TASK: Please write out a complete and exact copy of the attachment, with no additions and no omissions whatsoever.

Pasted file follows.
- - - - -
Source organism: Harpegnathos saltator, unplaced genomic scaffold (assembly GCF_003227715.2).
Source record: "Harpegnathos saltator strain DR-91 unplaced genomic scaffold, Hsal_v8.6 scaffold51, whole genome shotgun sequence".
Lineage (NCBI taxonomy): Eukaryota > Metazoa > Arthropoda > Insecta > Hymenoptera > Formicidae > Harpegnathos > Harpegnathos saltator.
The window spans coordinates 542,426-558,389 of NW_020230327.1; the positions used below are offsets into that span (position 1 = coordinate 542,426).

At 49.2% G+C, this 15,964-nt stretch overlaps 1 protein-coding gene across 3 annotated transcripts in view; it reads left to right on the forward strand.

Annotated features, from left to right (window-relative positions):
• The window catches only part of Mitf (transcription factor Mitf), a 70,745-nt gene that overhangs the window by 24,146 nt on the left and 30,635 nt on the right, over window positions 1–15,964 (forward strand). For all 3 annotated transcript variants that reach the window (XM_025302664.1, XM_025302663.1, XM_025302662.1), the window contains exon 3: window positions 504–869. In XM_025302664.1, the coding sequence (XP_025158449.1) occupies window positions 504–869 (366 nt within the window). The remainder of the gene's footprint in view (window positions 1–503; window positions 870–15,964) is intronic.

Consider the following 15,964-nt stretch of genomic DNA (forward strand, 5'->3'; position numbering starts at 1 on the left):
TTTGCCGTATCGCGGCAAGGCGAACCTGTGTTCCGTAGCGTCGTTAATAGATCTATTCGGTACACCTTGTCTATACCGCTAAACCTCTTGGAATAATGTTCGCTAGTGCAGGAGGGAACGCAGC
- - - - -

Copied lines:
Source organism: Harpegnathos saltator, unplaced genomic scaffold (assembly GCF_003227715.2).
Source record: "Harpegnathos saltator strain DR-91 unplaced genomic scaffold, Hsal_v8.6 scaffold51, whole genome shotgun sequence".
Lineage (NCBI taxonomy): Eukaryota > Metazoa > Arthropoda > Insecta > Hymenoptera > Formicidae > Harpegnathos > Harpegnathos saltator.
The window spans coordinates 542,426-558,389 of NW_020230327.1; the positions used below are offsets into that span (position 1 = coordinate 542,426).

At 49.2% G+C, this 15,964-nt stretch overlaps 1 protein-coding gene across 3 annotated transcripts in view; it reads left to right on the forward strand.

Annotated features, from left to right (window-relative positions):
• The window catches only part of Mitf (transcription factor Mitf), a 70,745-nt gene that overhangs the window by 24,146 nt on the left and 30,635 nt on the right, over window positions 1–15,964 (forward strand). For all 3 annotated transcript variants that reach the window (XM_025302664.1, XM_025302663.1, XM_025302662.1), the window contains exon 3: window positions 504–869. In XM_025302664.1, the coding sequence (XP_025158449.1) occupies window positions 504–869 (366 nt within the window). The remainder of the gene's footprint in view (window positions 1–503; window positions 870–15,964) is intronic.

Consider the following 15,964-nt stretch of genomic DNA (forward strand, 5'->3'; position numbering starts at 1 on the left):
TTTGCCGTATCGCGGCAAGGCGAACCTGTGTTCCGTAGCGTCGTTAATAGATCTATTCGGTACACCTTGTCTATACCGCTAAACCTCTTGGAATAATGTTCGCTAGTGCAGGAGGGAACGCAGC